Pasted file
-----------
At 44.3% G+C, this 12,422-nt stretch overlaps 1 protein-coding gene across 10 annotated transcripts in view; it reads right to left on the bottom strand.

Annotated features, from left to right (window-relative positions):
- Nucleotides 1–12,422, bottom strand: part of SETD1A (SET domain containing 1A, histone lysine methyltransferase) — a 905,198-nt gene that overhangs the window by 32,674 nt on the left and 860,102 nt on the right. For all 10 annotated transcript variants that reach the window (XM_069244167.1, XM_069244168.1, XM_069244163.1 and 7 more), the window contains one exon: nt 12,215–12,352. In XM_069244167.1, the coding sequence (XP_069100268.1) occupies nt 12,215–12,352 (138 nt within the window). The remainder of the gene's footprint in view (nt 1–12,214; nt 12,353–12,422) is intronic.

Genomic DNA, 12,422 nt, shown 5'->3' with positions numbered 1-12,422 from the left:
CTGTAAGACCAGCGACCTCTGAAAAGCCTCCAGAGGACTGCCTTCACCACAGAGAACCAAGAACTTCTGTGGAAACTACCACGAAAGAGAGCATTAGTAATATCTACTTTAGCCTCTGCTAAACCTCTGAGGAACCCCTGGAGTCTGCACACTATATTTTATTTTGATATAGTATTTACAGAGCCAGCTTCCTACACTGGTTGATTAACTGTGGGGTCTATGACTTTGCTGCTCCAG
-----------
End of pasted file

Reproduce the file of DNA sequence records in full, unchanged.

At 44.3% G+C, this 12,422-nt stretch overlaps 1 protein-coding gene across 10 annotated transcripts in view; it reads right to left on the bottom strand.

Annotated features, from left to right (window-relative positions):
- Nucleotides 1–12,422, bottom strand: part of SETD1A (SET domain containing 1A, histone lysine methyltransferase) — a 905,198-nt gene that overhangs the window by 32,674 nt on the left and 860,102 nt on the right. For all 10 annotated transcript variants that reach the window (XM_069244167.1, XM_069244168.1, XM_069244163.1 and 7 more), the window contains one exon: nt 12,215–12,352. In XM_069244167.1, the coding sequence (XP_069100268.1) occupies nt 12,215–12,352 (138 nt within the window). The remainder of the gene's footprint in view (nt 1–12,214; nt 12,353–12,422) is intronic.

Genomic DNA, 12,422 nt, shown 5'->3' with positions numbered 1-12,422 from the left:
CTGTAAGACCAGCGACCTCTGAAAAGCCTCCAGAGGACTGCCTTCACCACAGAGAACCAAGAACTTCTGTGGAAACTACCACGAAAGAGAGCATTAGTAATATCTACTTTAGCCTCTGCTAAACCTCTGAGGAACCCCTGGAGTCTGCACACTATATTTTATTTTGATATAGTATTTACAGAGCCAGCTTCCTACACTGGTTGATTAACTGTGGGGTCTATGACTTTGCTGCTCCAG